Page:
Digital health technologies have also made healthcare accessible to last-mile beneficiaries and have empowered patients to make more informed choices about their care delivery. Now, wearable devices and mobile applications are helping patients keep track of their own condition while allowing doctors to monitor patients remotely, with a keen eye on compliance. It is also assisting health workers with case-based surveillance, remote consultations, and information dissemination and has opened up new avenues for the medtech sector as well.

Asia-Pacific powers digital health

The digital health market in Asia is expected to rise from $37 billion in 2020 to $100 billion by 2025. Consumer-centric digital health value pools are expected to increase by 22% yearly through 2025. Moreover, over 70% of the value will be driven by the digitization of care delivery.

This is because of the rapidly aging population, rising living standards, increasing consumer expectations, limited health infrastructure, and a need for more skilled medical professionals. This has brought Asia to the cusp of a health revolution. Moreover, substantial growth in disease burden, especially chronic conditions, will require additional focus on transforming the care delivery system. Chronic diseases such as cardiovascular diseases, diabetes, respiratory distress, and cancers are responsible for 75% of deaths in the Asia-Pacific region.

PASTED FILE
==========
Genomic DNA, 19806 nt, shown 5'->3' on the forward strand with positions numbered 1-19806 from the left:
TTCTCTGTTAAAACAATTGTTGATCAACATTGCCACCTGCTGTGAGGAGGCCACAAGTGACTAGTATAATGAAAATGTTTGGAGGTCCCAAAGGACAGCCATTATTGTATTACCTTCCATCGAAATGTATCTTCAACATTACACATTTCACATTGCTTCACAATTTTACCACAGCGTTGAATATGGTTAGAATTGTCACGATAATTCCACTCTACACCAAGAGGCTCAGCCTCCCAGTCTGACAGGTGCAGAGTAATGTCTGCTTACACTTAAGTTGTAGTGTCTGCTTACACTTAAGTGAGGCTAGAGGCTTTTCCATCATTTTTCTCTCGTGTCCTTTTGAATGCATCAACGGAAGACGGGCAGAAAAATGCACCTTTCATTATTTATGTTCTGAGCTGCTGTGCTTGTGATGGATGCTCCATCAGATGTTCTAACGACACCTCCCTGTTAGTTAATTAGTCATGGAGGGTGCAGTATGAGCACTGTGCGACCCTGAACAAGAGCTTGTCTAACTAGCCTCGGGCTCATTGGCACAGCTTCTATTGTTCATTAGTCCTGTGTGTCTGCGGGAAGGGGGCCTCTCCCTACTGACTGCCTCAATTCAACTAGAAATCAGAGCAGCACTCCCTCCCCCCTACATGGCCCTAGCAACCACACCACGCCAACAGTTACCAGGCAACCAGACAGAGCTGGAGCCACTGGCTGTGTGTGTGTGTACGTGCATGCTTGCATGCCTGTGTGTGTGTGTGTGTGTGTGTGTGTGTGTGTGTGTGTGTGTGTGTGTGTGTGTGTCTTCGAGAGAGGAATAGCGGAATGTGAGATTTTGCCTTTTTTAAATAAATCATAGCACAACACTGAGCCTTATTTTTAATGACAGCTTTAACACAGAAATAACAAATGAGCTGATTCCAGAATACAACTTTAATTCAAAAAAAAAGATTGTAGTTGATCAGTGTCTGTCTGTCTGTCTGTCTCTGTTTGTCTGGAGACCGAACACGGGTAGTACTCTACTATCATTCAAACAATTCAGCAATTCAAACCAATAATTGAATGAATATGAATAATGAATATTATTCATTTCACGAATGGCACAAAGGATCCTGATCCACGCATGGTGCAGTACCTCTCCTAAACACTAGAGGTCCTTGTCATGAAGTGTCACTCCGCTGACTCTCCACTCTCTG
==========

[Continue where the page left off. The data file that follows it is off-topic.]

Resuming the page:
Digital solutions have also helped governments put in place track-and-trace systems, often via mobile applications. For example, in South Korea, information on contact tracing was shared with the public through apps. In India, mass vaccination drives were conducted with the help of information collected from a mobile app.

Addressing emerging challenges

The adoption of digital health presents a mixed bag of opportunities and challenges. Many Asian countries are struggling with a relatively underdeveloped health infrastructure. This has created a significant gap in demand and supply. Further, the absence of clear regulatory guidelines may lead to fraudulent practices.

The need for more skilled healthcare professionals to cater to the population is also a challenge. Therefore, upskilling professionals is a huge requirement, as demand for digital skills across industries is expected to surge by around 20 times by 2024. The lack of proper skilling infrastructure, which is expensive and hardly available in rural areas, further creates a roadblock.

Moreover, an estimated 1.6 billion people in the Asia-Pacific region lack adequate access to social health protection. This often puts a huge financial burden on families making healthcare further inaccessible to most of the population.

How policymakers can drive change